O.J. Simpson did not kill Nicole, Ron Goldman, according to new documentary | Style | NewJerseyNewsroom.com -- Your State. Your News.


Jul 03rd
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O.J. Simpson did not kill Nicole, Ron Goldman, according to new documentary


ojjpeg_optWho doesn’t like a good mystery; especially when it involves a former National Football League legend?

For all of those who believed O.J. Simpson got away with murdering his ex-wife, Nicole Brown Simpson, and her friend, Ron Goldman, in 1994; the story is still being written. And the twists in this plot aren’t things even the best mystery writers could pen themselves.

In an Investigation Discovery documentary, Glen Rogers’ brother Clay makes the case his brother is responsible for the sensational murders that made headlines around the world and a verdict that divided a society. “My Brother the Serial Killer” is slated to air tomorrow, Wednesday, Nov. 21.

"I'm absolutely certain that my brother killed Nicole Simpson and Ron Goldman," Clay Rogers says in the documentary. The two brothers use to rob homes together, but in 1993 Clay Rogers called the police on Glen after discovering a body at the family’s Kentucky cabin.

Six weeks after Simpson was acquitted in the murders, Glen Rogers was arrested. Police alleged he went on a nationwide killing spree, ending the lives of more than 70 people.

Glen Rogers also told his brother and sister he was hanging out with Brown, according to the documentary. He told them she was rich and he would “take her down,” the documentary said. Receipts place Rogers in Los Angeles, working as a housepainter, at the time of the homicides.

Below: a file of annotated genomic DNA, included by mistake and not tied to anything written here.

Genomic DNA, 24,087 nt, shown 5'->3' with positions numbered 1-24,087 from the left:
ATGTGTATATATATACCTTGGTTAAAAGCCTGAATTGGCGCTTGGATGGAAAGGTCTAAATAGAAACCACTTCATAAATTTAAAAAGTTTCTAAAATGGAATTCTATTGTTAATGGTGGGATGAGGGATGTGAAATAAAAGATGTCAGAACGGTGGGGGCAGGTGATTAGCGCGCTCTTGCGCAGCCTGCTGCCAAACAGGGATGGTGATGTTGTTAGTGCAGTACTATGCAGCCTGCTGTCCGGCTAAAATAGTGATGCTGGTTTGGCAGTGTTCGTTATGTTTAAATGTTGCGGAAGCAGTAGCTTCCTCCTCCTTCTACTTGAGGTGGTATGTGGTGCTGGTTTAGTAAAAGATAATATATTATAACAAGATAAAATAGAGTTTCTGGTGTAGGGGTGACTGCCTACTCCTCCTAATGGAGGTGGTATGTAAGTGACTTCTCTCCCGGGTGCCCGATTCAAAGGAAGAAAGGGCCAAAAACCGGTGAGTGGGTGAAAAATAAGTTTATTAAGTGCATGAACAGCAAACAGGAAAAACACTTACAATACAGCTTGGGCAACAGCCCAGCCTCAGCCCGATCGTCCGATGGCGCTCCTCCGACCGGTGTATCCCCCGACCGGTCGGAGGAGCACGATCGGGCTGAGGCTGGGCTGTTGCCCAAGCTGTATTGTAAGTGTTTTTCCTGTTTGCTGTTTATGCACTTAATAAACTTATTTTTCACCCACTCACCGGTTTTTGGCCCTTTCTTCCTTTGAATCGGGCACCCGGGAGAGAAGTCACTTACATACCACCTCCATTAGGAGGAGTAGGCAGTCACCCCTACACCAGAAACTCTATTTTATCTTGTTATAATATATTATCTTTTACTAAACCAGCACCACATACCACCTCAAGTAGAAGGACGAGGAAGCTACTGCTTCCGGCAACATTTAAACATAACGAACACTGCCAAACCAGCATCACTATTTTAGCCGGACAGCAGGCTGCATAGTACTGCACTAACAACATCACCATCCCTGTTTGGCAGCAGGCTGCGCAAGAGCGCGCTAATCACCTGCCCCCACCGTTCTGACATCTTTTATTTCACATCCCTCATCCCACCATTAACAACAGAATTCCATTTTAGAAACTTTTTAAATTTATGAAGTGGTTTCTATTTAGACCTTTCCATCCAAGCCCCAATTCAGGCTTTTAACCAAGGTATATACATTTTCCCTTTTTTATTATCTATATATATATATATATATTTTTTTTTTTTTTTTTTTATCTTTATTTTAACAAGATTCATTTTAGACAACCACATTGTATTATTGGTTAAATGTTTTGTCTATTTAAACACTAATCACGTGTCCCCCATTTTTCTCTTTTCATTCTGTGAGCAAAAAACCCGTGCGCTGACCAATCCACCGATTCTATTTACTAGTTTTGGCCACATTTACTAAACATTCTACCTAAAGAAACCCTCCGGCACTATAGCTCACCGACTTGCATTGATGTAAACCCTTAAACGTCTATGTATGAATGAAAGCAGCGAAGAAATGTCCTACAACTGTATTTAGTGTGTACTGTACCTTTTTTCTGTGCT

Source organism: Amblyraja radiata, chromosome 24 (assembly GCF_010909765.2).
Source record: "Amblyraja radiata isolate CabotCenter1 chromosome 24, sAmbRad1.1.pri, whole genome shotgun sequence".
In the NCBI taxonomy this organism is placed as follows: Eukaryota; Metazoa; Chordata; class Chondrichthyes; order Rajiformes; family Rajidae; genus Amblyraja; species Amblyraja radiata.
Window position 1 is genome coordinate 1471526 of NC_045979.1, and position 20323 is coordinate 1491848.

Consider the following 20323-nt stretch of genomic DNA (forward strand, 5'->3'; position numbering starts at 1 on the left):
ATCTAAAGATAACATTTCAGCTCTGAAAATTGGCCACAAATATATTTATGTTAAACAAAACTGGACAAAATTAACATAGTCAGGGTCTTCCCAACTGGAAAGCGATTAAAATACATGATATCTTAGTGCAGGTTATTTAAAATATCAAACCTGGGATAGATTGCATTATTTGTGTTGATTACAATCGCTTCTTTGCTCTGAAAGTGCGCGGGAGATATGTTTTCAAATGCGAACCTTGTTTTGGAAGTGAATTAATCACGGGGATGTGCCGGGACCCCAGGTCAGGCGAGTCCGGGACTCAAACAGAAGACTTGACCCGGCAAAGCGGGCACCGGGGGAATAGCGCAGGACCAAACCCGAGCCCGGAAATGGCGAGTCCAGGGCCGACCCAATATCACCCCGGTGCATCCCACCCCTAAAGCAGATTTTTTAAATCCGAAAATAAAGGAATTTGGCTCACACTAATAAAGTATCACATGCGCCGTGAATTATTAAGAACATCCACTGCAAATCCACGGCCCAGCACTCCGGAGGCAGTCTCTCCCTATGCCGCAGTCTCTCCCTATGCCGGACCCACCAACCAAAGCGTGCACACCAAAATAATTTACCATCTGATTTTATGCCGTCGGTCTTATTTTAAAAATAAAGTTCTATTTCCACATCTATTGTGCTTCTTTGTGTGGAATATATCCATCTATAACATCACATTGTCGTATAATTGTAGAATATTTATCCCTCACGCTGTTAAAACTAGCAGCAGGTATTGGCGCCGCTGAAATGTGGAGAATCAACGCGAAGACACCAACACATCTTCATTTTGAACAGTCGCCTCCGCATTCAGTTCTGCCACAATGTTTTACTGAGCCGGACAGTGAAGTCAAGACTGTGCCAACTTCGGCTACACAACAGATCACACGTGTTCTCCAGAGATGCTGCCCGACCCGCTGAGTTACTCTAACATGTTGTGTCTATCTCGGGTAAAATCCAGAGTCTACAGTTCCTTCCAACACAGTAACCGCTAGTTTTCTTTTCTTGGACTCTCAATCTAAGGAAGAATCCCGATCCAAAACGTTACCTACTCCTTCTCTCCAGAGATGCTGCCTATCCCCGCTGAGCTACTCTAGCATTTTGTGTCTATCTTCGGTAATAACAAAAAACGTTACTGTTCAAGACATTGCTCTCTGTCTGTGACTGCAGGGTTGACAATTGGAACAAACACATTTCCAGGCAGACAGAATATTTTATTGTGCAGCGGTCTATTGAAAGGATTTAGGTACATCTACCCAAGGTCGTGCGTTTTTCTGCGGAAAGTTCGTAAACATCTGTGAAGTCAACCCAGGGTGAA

"I am appalled at the level of irresponsibility demonstrated by the network and the producers of this so-called documentary," Ron Goldman’s sister, Kim, said. "This is the first time we are hearing about this story, and considering that their 'main character,' Glen Rogers, confessed to stabbing my brother and Nicole to death, you would think we would be in the loop."

In an interview with ABC News, filmmaker David Monaghan said the confession by Glen Rogers, who is currently on death row in Florida, suggests "the authorities should open the books on it.”

While the documentary isn’t likely to change opinions about the whodunit, “The filmmaker has created a compelling case here. The problem is, it doesn't deal with the enormous amount of evidence pointing at O.J. Simpson," ABC News legal analyst Dan Abrams said.

Simpson was sentenced to a 33 year stint in a Nevada state prison in 2008, one year after he robbed a group of men of sports memorabilia he claimed was his.

The documentary airs at 9 p.m., EST, Nov. 21.


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